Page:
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Ys CD

4.3 out of 5 stars 87 customer reviews

Price: £11.49 & FREE Delivery in the UK on orders over £20. Details
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Product details

  • Audio CD (6 Nov. 2006)
  • Number of Discs: 1
  • Format: CD
  • Label: Drag City
  • ASIN: B000I2K9M4
  • Other Editions: Audio CD  |  Vinyl  |  MP3 Download
  • Average Customer Review: 4.3 out of 5 stars  See all reviews (87 customer reviews)
  • Amazon Bestsellers Rank: 35,313 in Music (See Top 100 in Music)
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Product Description

Product Description

* Co-Produced by Van Dyke Parks (Beach Boys Etc), Harp and vocals recorded by Steve Albini Mixed by Jim O'Rourke, Mastered by Nick Webb At Abbey Road Studios, London * Package is a CD Jewel case with elaborate 32 pg designed sleeve/booklet enclosed. Lyrics are included. * `Ys' was recorded with a 30+ strong Orchestra.

Amazon.co.uk

If the debut album from Joanna Newsom, 2004's The Milk-Eyed Mender, suggested there was no-one in music quite like this elfin San Franciscan harpist, its follow-up Ys sees that gulf of difference become a universe of possibilities. Recorded by veteran engineer Steve Albini, with strings from Brian Wilson collaborator Van Dyke Parks and vocal contributions from Newsom's current beau, Bill Callahan of alternative country miserabilists Smog, Ys is an altogether bigger, broader, more fantastical and more ambitious offering than its predecessor.

Only five tracks long, songs unfurl into grandiose narratives embossed with trumpet, violins, oboe, and French horn. But what's truly impressive is Newsom's extraordinary sense of command. On "Emily", cutesy observations of birds taking flight ("the meadowlark and the chim-cho-ree") blossom out into tales of falling meteorites, muddy-mouthed baboons and nautical adventures. Meanwhile, on the extraordinary "Only Skin" (which approaches 20 minutes in length) Newsom's voice and plucked harp flourish in strange, complimentary patterns, her voice at times born up on dramatic trumpets and cooing oboes, or for one passage, shadowed by Callahan's cobwebbed croak. It is testing in length, difficult to dip into, and not for those allergic to flights of fancy -- but Ys is a magnificent achievement, one you suspect no one else on this planet could mimic, let alone challenge. -- Louis Pattison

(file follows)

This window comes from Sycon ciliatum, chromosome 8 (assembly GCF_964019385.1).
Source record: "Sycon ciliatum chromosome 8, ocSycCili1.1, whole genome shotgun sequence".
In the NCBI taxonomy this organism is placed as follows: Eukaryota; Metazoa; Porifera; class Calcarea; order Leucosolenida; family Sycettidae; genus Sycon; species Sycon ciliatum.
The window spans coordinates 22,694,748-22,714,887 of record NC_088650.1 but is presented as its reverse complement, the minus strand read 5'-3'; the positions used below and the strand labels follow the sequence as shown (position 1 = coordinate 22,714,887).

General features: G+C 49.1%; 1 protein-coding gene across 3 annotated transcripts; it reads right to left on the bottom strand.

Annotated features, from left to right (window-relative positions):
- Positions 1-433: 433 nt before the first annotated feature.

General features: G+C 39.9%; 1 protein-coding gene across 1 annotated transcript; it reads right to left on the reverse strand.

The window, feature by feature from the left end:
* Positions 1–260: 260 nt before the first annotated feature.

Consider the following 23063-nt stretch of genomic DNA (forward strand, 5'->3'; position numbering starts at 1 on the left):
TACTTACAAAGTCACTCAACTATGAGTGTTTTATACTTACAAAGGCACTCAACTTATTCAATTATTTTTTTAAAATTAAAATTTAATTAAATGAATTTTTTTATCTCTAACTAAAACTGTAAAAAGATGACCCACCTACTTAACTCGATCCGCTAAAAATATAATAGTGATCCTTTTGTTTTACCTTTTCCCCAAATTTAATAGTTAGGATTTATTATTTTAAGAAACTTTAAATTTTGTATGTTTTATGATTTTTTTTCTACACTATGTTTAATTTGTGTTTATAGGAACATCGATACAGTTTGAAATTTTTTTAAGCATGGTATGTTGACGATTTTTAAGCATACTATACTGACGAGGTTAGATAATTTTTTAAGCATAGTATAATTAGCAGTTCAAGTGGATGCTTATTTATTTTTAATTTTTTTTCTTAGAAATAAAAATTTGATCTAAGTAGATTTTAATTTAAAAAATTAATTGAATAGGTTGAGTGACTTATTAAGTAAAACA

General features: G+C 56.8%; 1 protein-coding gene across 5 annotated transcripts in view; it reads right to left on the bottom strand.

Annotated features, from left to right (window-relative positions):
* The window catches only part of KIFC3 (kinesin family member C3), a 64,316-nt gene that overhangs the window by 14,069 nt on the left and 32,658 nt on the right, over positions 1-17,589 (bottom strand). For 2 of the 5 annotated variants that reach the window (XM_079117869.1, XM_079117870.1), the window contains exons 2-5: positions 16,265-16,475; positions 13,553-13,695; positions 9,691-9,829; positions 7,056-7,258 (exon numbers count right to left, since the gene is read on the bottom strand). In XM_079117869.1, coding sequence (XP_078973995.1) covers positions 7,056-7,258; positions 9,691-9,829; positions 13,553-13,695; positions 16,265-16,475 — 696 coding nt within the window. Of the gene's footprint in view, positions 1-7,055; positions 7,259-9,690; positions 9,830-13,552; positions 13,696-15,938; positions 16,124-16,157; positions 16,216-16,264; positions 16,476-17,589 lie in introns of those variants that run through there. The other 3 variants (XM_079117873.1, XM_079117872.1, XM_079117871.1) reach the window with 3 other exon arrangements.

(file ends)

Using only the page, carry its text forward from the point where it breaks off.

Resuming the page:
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Customer Reviews

Top Customer Reviews

Format: Audio CD
This is a fantastic album, a song-cycle comprimised of only 5 songs, but running in at about an hour.

I'm reluctant to even try to describe this album. I think the best example to use is what generally happens after you've listened to it - little melodies, a line perhaps, tend to stick in the mind and won't be uprooted until you've found a quiet place to stick the record on.

I say a quiet place, because the obvious flaw of the album (is it really a flaw though, or is it a sad indictment about music today?), is that it demands your full attention. There are narratives hidden within the songs that overlap with others. There are garnishes of wonderful orchestral backing, but on 'Sawdusts and Diamonds' Newsom's Harp is the only other instrument, save her curious and captivating voice. 'Only Skin' is the album's longest track, a wistful blend of key changes and bizarre instrumentation. Newsom's lyrics are often fragmentary and loose, but suit her style well. Part of the fun seems to be that meanings are difficult to come by, but you will always leave this album feeling more fufilled and just a little bit wiser than you did the last time you listened to it.
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Format: Audio CD
There are some times that I think that I and many other reviewers on here are too free and easy in giving 5 stars to albums. The problem is that when something comes along that is absolutely outstanding then it is difficult to differentiate it from that which is merely VERY good. Joanna Newsom's 'Ys' (pronounced 'ees') is one of those works that comes along as rarely as a blue moon and is not merely excellent but is 'out of this world', an instant classic.